$600 Savings at the Used Curriculum Sale!

It’s been a long time since I went to a used curriculum sale.  When we lived in Florida, we lived a good distance away from where the sales were held, so I depended on the internet and the occasional hour’s travel (one way) to a used curriculum store.  This time, it was just a 20 minute drive, and I pounced on the chance!

I would love to buy all my curriculum new.  Not because I’m a snob, but because I enjoy supporting things I believe in.  If I buy new, it goes to support those who made the curriculum.  If I buy used, it doesn’t.  Unfortunately, our available $$$ doesn’t allow me to buy everything new.

I do occasionally buy new, because some of the curriculum I use retains its value very well.  At best, I’ll pay close to new prices for used curriculum if I buy it used, and sometimes it will go for the same price as new.  These things I tend to buy new, since I would save hardly anything buying it used, and I can support some of my favorite curriculum producers.  Somebody’s got to buy it new, or they’ll go out of business, right?

It reminds me of a lady Shay knew once upon a time.  She bought a used Cadillac at a dealer for $10,000.  She drove the car for 3 years.  When she went to trade it in on another car, she got $10,000 for it.  Other than gas and maintenance, she drove the car for free for 3 years.  That’s how well a Cadillac can hold its value.  Some of this curriculum we homeschoolers have available to us does just as well.

So Shay, the kids, and I got out of the house this past Saturday morning, and stopped at the nearby gas station.  There, we loaded up on mini donuts and chocolate milk, and Shay took out $100 cash at the ATM.  Not that I really expected to buy that much, but I wanted to have the option to.  We were on our way.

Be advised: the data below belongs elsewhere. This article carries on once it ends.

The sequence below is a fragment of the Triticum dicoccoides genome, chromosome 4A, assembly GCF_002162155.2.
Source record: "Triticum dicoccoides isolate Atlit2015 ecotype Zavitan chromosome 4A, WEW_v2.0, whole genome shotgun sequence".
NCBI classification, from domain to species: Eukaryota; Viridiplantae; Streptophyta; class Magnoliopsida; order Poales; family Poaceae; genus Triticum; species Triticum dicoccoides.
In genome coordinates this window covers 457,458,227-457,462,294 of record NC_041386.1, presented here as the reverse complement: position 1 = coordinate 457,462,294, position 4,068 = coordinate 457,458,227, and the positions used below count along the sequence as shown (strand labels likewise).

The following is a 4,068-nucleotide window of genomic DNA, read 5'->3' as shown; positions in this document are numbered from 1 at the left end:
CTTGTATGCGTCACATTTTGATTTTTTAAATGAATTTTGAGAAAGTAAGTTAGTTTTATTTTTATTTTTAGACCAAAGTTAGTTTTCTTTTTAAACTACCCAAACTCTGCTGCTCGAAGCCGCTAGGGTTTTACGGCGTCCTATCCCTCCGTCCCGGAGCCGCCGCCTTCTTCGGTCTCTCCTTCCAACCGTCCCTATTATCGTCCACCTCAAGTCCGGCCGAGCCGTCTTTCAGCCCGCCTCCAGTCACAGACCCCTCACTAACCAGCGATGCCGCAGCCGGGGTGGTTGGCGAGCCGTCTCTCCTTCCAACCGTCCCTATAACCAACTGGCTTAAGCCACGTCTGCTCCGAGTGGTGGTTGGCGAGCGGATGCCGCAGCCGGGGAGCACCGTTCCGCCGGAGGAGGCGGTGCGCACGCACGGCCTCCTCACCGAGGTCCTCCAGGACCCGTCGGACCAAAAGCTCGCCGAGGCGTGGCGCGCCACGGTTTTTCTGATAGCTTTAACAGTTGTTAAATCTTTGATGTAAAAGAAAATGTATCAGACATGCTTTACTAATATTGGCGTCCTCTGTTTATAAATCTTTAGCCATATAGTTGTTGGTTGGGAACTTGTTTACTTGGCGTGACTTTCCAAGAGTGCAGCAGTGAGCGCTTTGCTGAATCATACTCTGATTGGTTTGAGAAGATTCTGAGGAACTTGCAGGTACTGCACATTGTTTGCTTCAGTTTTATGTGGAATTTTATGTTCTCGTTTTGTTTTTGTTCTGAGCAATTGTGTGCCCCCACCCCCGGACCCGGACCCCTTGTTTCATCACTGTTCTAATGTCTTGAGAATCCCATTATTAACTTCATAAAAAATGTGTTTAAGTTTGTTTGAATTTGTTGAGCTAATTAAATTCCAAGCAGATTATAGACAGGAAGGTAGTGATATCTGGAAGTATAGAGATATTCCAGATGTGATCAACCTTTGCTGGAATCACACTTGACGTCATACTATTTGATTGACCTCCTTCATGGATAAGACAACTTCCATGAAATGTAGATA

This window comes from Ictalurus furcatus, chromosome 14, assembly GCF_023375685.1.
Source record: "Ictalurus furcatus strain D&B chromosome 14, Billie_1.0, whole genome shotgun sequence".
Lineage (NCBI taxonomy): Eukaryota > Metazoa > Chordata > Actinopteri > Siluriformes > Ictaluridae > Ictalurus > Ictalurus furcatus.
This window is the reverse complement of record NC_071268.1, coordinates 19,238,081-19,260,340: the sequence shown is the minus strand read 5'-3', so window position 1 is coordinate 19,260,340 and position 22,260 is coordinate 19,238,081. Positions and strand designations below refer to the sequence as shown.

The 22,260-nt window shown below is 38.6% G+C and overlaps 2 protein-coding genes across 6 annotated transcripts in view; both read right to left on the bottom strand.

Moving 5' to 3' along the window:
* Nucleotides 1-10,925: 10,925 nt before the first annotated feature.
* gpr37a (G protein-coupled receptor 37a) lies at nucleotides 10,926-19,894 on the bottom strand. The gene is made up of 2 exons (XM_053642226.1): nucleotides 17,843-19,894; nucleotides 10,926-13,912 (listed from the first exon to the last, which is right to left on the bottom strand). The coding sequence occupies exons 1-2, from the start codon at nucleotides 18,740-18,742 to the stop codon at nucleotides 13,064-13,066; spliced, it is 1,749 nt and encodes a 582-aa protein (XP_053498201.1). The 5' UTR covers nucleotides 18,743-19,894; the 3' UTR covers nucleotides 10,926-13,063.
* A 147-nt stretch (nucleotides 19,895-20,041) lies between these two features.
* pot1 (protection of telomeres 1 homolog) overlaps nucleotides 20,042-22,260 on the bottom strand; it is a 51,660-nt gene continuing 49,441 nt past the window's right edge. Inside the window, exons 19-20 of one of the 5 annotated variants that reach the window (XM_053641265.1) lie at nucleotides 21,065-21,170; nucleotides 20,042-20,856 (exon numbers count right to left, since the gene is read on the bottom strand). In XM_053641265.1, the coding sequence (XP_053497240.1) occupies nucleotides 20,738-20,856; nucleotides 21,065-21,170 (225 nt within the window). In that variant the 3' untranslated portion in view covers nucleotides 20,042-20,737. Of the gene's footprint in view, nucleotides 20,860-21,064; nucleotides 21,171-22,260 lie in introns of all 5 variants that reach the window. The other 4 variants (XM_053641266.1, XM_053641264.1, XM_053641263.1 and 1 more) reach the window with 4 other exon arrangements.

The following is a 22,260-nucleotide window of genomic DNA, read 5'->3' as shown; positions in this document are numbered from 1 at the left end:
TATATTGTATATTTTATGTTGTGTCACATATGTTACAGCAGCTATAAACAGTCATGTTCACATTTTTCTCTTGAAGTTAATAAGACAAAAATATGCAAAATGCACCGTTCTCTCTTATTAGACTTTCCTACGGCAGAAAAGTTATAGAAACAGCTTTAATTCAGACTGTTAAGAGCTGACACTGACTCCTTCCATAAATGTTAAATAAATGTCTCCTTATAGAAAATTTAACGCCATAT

It was a 3-hour sale held in the gym of a local church, and it was packed!  We hit the ground running, with the kids going off together, and Shay and I going different ways.  I bought two books almost immediately.  It didn’t take long for ILoveBunnies to start calling me, “Mom!  Come look at this!”  “Mom!  We’re over here!  Come see this!”  Shay would search me out, “Hey, you might want to go look at this chemistry set at that table over there.”  I bounced through that room like a pinball, and I learned to take advantage of my opportunities to look at things I wanted to look at.  ILoveBunnies must have called me a dozen times.

We spent the $100, and I wrote a $50 check to a lady who graciously agreed to take it.  Shay had another little bit in his wallet, and we spent most of that, as well, for a total of about $163.

What did I buy?  I thought you’d never ask.

This is an Expedition! dinosaur archaeology kit of a T-Rex skull. The box was already historybythe time I started taking pictures. A similar kit can be seen at Amazon:http://www.amazon.com/Kristal-Educational-897-Expedition-Triceratops/dp/B001A41FF4/ref=sr_1_3?ie=UTF8&qid=1308721556&sr=8-3

(The caption thing quit working on this picture when I tried to modify it.  I don’t know why.)

A dynamo torch kit. Shay and Bunny-Wan Kenobi both love building stuff like this.

I took a chance on this microscope, since our digital one handed down to us by a friend had finally given up the ghost. For $15, I figured it was worth the risk. Now that I've looked at the reviews on it, it could go either way. People have trouble with it, or they don't, it's about evenly split. We'll see.